“Give Me Genisys!”: Or Is This A Case Of Ever Decreasing Sequels?

He Said He’d Be Back…

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“It’s wild… it’s just amazing what they’ve accomplished with the visual effects and then to see yourself the way you were, it’s really fantastic. They’ve imitated exactly the motions and the fights, the way I walked. All this can now be duplicated exactly the same way…” – Arnold Schwarzenegger.

The hardest thing is deciding what to tell you and what not to.

Should this Post tell you that this sequel turns out to be nothing special, barely more agreeable than the last two misguided efforts? That’s a tough one. Will it change your decision to venture to the cinema… knowing? And to think “they” plan to make two more sequels – as part of an intended trilogy – which may be of rapidly decreasing quality?!

God, you can go crazy thinking about all this…

Sure, you can’t deny it’s fantastic to see Arnold Schwarzenegger, back reprising his most iconic role, but it seems that Terminator Genisys has seriously let him down. Originally undecided as to whether to watch this, in the end, what pulled me in was the prospect of a clash between old (not obsolete) “Pops” versus the T-800 from the original movie.

If there is one golden rule in the torturous world of film criticism, then avoid movies that deliberately misspell any part of the title in some lameass ploy to sound cool. Sure enough, this misfire seems to be no exception…

TERMINATOR GENISYS

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“It was one of those: ‘Let’s give it a round of applause’ moments. I mean, Arnie said that line to me, in a helicopter… if that’s not career defining, I don’t know what is” – Emilia Clarke.

So, what good points can we take from this movie?

Emilia Clarke puts in a good, gutsy turn as a decidedly different 80’s girl who can balance her checkbook. There is such a charming subplot about how the “Guardian” came to protect the nine-year-old Sarah Connor lurking somewhere in that script; development of this angle would have added such sorely-needed emotional depth to proceedings, but – typical – we got no more than the briefest of hazy flashbacks.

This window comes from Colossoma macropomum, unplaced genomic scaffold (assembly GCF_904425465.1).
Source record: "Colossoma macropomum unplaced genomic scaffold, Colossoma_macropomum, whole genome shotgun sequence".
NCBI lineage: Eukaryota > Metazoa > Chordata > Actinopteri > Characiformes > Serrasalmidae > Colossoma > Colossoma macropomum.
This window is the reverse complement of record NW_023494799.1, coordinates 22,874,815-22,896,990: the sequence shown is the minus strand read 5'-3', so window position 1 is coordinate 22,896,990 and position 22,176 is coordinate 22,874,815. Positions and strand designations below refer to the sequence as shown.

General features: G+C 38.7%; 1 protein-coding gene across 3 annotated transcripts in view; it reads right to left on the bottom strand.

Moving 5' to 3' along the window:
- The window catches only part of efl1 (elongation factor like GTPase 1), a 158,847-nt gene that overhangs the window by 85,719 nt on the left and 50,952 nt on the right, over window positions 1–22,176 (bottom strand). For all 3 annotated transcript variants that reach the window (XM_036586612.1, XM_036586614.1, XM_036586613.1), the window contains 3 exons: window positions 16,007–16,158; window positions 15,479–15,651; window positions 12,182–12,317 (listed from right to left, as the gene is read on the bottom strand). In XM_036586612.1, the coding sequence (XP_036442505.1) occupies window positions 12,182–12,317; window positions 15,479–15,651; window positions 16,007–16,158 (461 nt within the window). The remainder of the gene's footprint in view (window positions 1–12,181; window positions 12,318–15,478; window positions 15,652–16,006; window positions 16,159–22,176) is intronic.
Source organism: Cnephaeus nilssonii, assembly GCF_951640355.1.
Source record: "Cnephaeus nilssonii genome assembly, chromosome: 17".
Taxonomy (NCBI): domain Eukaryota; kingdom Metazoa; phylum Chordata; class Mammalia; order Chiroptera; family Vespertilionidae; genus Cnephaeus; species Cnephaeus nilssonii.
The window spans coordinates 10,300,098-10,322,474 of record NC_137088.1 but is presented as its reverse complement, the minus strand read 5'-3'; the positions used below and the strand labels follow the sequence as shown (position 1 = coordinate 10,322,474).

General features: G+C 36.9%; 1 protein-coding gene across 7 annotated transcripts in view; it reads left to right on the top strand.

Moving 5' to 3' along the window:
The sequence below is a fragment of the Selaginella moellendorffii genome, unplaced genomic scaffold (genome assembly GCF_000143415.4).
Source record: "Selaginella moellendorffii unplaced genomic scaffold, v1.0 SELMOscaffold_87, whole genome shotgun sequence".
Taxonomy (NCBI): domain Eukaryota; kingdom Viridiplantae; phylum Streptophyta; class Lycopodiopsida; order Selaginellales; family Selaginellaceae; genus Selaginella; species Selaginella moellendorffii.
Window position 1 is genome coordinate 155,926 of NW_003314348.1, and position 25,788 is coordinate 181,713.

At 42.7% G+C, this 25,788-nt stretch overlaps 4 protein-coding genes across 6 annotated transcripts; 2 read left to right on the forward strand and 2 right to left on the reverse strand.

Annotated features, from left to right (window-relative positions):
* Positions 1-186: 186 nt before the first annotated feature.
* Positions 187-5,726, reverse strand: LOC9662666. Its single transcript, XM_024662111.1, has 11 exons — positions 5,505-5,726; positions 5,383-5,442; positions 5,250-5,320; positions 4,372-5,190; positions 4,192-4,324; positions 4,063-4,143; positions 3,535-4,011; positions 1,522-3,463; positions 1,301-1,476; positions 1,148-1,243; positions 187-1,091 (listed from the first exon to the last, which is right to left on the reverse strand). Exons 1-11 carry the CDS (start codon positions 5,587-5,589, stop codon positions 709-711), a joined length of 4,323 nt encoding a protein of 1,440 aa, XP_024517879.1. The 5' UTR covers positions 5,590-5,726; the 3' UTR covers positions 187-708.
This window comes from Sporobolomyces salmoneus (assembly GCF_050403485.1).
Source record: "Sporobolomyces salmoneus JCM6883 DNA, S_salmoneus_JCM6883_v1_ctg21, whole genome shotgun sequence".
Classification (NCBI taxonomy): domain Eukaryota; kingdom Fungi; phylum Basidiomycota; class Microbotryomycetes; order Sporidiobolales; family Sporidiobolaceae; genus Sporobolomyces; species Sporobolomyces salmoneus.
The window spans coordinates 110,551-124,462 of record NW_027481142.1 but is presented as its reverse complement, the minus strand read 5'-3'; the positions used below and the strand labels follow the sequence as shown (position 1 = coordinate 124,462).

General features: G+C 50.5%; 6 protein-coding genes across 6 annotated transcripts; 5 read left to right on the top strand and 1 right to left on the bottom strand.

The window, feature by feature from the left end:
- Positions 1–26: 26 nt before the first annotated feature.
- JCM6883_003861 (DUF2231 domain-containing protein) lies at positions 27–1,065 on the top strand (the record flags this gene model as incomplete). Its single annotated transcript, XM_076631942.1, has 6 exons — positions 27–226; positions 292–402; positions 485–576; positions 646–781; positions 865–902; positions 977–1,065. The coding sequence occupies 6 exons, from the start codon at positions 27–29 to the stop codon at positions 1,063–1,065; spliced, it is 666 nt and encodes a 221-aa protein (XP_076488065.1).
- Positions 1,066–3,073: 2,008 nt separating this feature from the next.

What about this Kyle Reese (Jai Courtney)? Sent back to a 1984 none of us expected, then – before you can say “mimetic polyalloy” – he has to hurl back to the strange and disconcerting “future” of 2017! Jeez, poor boy. A tad too much tampering with the temporals for my liking. How much more of the space-time continuum can they screw up? 

It was intriguing to see J.K. Simmons involved in this; however, after an astonishing (well-deserved) Oscar-winning performance in Whiplash, he is wasted here, with nothing significant to contribute.

And as for John Connor (Jason Clarke), well, how they’ve handled him this time round is just… wrong. Didn’t like it at all. What can one say – what can one do – when the smartest aspect of the whole movie is having both Connors played by two Clarkes? 

Terminator Genisys is watchable – notably less painful than the last two; but it could – certainly should – have offered so much more. Towards the end, one dissatisfied viewer was seen marching for the Exit, presumably seeking to keep intact the timeline he knew and loved. Sarah Connor herself at one point summed up this whole fruitless exercise rather well: “I know it needs work…” 

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“They’ve reimagined it. They’ve upgraded it. It’s left me in a state of paralisys. It’s crushing every brain synapsys. This is a personal crisys and I may need analisys… Terminator Genisys is the antythisys of enjoyable” – Peter Bradshaw.

Hey, buddy, did you just see a real bright light?

Riding a wave of nostalgia has done wonders these past two months for other fondly treasured franchises such as Mad Max and Jurassic Park, but does it – should it – work for The Terminator? Reshooting the sequence in which the original T-800 arrives at Griffith Park Observatory in LA, was actually quite a nifty move, and the twist was kinda cool – yet if they’re going to digitally recreate 1984 Arnie, then it’s only fair that 1984 Bill Paxton should reappear as well.

The general consensus of reviews basically dismissed Genisys as “witless,” “artless,” thus a pointless exercise. A major factor in the success of those first two movies was the abundance of cool and quotable lines, but here – and you know how much Brad digs groovy quotes – there are no lines worthy of note. Also, there are a few attempts at humour, but they fail miserably. The whole package does look hastily and shoddily assembled, as if by machines (ha!) – the 600 series, most likely (we spotted them easy.)

…And James Cameron himself personally endorsed this? 

If you need me, you can find me drowning my sorrows down at Tech Noir. (You know it, it’s on Pico.)

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Cheese!

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8 thoughts on ““Give Me Genisys!”: Or Is This A Case Of Ever Decreasing Sequels?

    • Thanks, Sue.
      It’s amazing how the sequels suffer when Cameron is not involved – I wish he’d stop messing about w Avatar sequels & give us another Cyberdyne System we can b proud of.
      No Fate? (No Lines = No Joy)
      Arnie is th Norma Desmond for our times: he IS BIG -it’s his pictures that got small…
      Cheers!

    • Thanks, Ashley!
      Yes, they looked like a good pair – SUCH A SHAME they didn’t have any strong material to work with.
      Th movie’s poor box office performance just shows that Arnie was th only 1 who actually wanted another Terminator movie
      Cheers!

  1. Great review good sir, such a shame about it being so poor (no surprise though after Salvation, which really was damnably bad!!) Ah well, I shall watch it when it becomes available to rent, just because of Arnie.

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